I have been a regular reader at the PMQ Think Tank forum for the last few years and, over that time, have gotten a pretty good idea as to the challenges facing pizza operators, especially independent operators. I believe that if you are considering opening a pizzeria, you have to look at things at the micro level. By that, I mean that you have to look in your own backyard where you plan to open your pizzeria and get as much data as you can on the local conditions that you will have to deal with in opening and running the business. This will include things such as the local demographics and its breakdown in different categories (using census and other data), local competition and their product offerings and prices, local employment costs and other business related costs (e.g., insurance, real estate rents, permits/licenses, taxes/accounting, etc.), and sources of goods, equipment and services to run the business. If you are in an area where the major pizza chains are doing business, you won't be able to compete on price (because their food costs are bound to be much lower) so you may find that you will have to compete by offering things that the chains don't. That might mean offering items like a broad and diverse range of specialty and gourmet pizzas, calzones, take-and-bake versions of the regular pizzas, pasta dishes, sandwiches, wraps, wings (there are wings that don't need frying and can be put through the pizza ovens), a range of appetizers, salads, local specialties (like the brisket you mentioned), several dessert offerings, ice cream, beer, and so on. In recent years, the major pizza chains have been trying to expand their relatively narrow product line by adding items that independents had been offering to differentiate themselves from the chains, such as sandwiches by Domino's, pasta dishes by Pizza Hut, and more specialty pizzas. Many have been offering wings for several years.
If your local competition is mainly independents, they will usually be in the same boat you are, so in order to compete effectively with them it will usually be on the basis of quality, better service, better management, better marketing, better advertising, and offering niche products that the competition may not be offering or other differentiators that you hope will attract customers away from your competition. You will also have to decide what basic business format you want to use, such as dine-in, delivery, takeout, or some combination of these. Each business model has pluses and minuses and will have a major impact on the cost of doing business.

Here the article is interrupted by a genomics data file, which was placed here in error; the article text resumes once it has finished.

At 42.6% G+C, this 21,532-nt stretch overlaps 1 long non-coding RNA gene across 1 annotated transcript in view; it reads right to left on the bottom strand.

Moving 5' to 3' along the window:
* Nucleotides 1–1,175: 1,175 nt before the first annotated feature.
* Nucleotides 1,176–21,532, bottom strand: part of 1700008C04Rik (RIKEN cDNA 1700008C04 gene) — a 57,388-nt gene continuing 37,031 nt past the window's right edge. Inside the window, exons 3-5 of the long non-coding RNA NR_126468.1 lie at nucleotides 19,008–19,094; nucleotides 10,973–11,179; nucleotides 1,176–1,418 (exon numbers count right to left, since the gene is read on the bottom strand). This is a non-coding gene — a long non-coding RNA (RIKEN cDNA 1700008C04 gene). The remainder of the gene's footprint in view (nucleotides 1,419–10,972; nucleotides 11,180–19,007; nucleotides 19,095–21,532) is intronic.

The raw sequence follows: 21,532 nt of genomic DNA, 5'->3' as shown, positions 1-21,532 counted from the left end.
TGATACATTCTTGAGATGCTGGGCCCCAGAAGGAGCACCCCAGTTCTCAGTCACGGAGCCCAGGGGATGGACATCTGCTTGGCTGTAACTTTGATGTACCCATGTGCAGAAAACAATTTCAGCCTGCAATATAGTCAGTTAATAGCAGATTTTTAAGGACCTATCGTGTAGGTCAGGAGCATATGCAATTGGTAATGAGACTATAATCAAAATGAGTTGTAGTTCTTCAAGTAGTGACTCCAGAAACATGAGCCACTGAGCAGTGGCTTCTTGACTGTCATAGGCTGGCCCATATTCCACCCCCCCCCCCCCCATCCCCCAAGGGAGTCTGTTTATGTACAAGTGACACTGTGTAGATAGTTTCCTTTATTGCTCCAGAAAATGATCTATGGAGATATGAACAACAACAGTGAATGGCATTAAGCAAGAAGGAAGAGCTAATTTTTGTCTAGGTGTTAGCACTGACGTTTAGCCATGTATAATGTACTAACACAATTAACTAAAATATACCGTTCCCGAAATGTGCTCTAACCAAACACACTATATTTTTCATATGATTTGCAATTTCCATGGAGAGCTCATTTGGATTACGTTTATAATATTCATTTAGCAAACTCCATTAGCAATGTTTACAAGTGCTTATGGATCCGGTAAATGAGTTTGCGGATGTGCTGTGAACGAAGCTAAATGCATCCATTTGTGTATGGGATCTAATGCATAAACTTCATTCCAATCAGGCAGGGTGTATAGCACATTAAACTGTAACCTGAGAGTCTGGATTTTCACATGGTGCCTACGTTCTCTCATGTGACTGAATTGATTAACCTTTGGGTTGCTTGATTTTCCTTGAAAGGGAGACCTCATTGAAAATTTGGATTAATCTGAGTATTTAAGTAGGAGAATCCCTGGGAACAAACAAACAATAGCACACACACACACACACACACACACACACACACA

I personally am a rather conservative person, so I wouldn't try to do too much with starting a pizzeria, as by offering too many choices. For example, where I live (outside of Dallas) there is a very large Hispanic community with a lot of Hispanic restaurants. I don't think that I would try to offer products that they can do a better job with, although I might consider a Mexican-themed pizza or two. If too many types of food products are offered, I think the focus becomes diluted and you may lose business because customer don't identify your business as having a central theme. So, I would rather focus on the basic pizza business and the method of delivery, get them up to speed, develop a good team, and build from there, whether it is by adding more product offerings, a breakfast menu, buffets, or localized specialty items. These add-ons can get quite expensive.
You might want to check out the PMQ Think Tank forum, at http://thinktank.pmq.com/viewforum.php?f=6
, and start reading on a regular basis if you are serious about starting a pizza business. If you register, you can also pose questions to the regulars who are members of the forum.